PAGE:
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Arable land gobbled by new Attard road ‘extensive’ says ERA

Proposed new Attard bypass will turn a number of residential streets at the edge of the development zone into a main road

The land area covered by the proposed new Attard road

The Environment and Resources Authority has warned that new road plans in Attard will result in the “uptake of extensive stretches of arable land” and will have “direct and indirect effects on protected trees”.

In its first reaction to the proposed road project ERA expressed no particular concerns on the upgrading and widening “within the existing established bypass along Triq l-Imdina and Triq l-Belt Valletta”  but expressed concern on the impact on new stretches of road works impacting agricultural land resulting from the widening of a number of residential roads at the edge of the development zone.

The aim of the new road project is to ease traffic congestion in the area.

The project includes a 1.3 kilometre long new thoroughfare which will link the lower part of Mdina Road, close to the Mrieħel Bypass exit, to the entrance of the Attard industrial zone opposite the Wied Inċita nursery.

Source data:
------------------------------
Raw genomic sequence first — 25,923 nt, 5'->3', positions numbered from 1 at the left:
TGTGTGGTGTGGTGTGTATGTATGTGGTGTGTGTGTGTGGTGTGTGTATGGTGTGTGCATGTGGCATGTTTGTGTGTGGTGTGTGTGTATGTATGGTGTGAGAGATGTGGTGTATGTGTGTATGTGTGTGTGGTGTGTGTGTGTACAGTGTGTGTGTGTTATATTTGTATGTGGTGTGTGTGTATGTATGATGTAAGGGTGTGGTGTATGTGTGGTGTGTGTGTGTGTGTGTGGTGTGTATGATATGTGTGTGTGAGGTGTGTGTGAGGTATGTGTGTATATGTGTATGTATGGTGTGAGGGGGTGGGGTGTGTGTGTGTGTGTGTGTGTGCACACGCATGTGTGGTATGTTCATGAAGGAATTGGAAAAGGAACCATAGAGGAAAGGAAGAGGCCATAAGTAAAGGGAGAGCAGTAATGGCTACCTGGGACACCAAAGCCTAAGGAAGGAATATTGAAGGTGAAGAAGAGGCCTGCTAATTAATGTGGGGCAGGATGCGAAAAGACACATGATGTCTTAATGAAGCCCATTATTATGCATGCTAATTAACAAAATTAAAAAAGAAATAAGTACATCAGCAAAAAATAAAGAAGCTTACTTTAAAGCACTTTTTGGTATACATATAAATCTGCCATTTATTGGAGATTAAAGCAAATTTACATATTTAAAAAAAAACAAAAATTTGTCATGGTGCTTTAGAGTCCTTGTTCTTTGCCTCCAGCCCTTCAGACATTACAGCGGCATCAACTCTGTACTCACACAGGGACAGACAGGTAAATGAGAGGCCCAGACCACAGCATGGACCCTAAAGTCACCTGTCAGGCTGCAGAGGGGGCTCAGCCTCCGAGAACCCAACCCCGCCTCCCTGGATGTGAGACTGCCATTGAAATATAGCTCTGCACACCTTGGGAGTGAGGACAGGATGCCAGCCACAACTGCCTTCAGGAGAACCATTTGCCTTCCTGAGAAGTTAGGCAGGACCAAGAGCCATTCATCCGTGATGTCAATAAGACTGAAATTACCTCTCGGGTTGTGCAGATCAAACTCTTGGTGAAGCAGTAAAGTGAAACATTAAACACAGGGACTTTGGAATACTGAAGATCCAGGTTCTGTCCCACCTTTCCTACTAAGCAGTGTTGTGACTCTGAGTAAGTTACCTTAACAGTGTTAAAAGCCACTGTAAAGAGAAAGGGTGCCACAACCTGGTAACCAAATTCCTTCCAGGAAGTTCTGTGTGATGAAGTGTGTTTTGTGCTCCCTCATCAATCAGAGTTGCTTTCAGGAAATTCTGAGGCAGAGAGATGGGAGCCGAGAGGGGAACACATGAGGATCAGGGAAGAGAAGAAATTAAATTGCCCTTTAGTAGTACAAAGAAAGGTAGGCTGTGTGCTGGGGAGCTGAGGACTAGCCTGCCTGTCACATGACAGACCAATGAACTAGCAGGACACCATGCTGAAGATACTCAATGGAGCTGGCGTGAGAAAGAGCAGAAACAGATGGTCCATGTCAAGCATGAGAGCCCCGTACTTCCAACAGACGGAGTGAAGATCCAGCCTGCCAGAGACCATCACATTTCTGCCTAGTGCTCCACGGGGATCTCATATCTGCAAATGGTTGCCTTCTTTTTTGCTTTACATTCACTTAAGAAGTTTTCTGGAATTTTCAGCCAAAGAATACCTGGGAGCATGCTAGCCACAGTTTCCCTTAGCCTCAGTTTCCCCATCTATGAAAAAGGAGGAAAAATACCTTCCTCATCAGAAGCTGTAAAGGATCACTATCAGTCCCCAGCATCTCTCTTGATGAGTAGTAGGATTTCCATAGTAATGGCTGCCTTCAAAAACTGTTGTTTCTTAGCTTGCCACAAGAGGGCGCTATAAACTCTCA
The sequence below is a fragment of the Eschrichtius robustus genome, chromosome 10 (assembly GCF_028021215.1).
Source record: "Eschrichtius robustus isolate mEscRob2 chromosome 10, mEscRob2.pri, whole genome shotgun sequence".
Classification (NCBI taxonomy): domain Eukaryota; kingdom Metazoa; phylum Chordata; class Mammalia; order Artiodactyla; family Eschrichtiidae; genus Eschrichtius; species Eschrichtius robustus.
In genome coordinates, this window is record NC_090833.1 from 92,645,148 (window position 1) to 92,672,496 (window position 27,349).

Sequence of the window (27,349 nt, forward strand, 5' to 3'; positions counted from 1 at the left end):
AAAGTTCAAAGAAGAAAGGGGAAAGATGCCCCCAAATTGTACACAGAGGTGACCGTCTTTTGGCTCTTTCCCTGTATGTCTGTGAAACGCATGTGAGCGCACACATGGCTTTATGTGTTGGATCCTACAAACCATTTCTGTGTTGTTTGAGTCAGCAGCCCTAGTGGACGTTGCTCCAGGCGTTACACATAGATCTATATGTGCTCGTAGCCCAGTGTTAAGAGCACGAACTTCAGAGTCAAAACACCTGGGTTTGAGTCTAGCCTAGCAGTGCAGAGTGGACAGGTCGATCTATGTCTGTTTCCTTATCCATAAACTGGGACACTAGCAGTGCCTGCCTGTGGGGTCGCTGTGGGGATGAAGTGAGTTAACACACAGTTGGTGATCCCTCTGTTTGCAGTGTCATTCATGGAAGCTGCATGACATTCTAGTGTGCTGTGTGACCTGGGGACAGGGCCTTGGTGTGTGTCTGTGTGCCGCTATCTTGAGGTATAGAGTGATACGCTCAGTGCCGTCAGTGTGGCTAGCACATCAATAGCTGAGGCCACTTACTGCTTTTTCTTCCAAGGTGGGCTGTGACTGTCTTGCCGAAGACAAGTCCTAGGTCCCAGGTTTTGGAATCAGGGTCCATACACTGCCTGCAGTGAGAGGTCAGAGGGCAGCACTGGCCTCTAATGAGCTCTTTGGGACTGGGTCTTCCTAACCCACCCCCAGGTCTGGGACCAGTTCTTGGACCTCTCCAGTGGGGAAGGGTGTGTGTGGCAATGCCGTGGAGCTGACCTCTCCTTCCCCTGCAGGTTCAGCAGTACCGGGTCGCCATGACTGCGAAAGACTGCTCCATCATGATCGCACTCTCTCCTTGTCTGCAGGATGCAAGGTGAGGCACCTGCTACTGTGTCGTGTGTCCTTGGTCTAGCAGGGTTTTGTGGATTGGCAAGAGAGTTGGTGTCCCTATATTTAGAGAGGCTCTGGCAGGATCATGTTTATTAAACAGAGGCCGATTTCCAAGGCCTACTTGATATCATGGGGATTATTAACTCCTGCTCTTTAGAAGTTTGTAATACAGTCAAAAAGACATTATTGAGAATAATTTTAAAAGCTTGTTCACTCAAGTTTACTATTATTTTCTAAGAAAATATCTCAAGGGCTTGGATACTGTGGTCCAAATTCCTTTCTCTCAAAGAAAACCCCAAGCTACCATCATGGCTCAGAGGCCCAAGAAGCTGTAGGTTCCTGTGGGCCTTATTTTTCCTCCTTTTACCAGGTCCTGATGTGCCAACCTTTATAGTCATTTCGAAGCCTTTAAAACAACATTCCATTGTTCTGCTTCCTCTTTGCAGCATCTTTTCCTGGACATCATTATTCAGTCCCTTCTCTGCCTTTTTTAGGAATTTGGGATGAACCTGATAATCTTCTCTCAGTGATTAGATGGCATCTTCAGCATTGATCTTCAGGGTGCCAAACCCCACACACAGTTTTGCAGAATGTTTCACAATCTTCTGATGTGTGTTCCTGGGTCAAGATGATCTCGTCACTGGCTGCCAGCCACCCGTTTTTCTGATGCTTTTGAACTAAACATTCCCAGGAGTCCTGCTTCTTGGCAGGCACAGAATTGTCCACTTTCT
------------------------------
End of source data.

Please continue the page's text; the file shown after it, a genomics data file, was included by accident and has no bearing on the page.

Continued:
In November the Transport Ministry denied that the project will affect agricultural land and said that it was working hand in hand with the Environment and Resources Authority to minimise any environmental impact.

Details of the project first emerged in October in newspaper adverts in which Transport Malta gave notice of the project to land owners directly affected by the project in line with the Development Planning Act.

The adverts revealed that Triq Oliver Agius, Triq Ferdinand Inglott and Triq Tumas Chetcuti will be linked together to form the new Attard Bypass. This will include a stretch of undeveloped land at the end of Triq Hannibal.

In Parliament, Minister Ian Borg had denied that the project will take up  13,5000 square metres of agriculture land when answering a parliamentary question by Nationalist MP Toni Bezzina.

Alternattiva Demokratika has warned that the project planned since the 1960s will not solve traffic problems as more roads would lead to more traffic.

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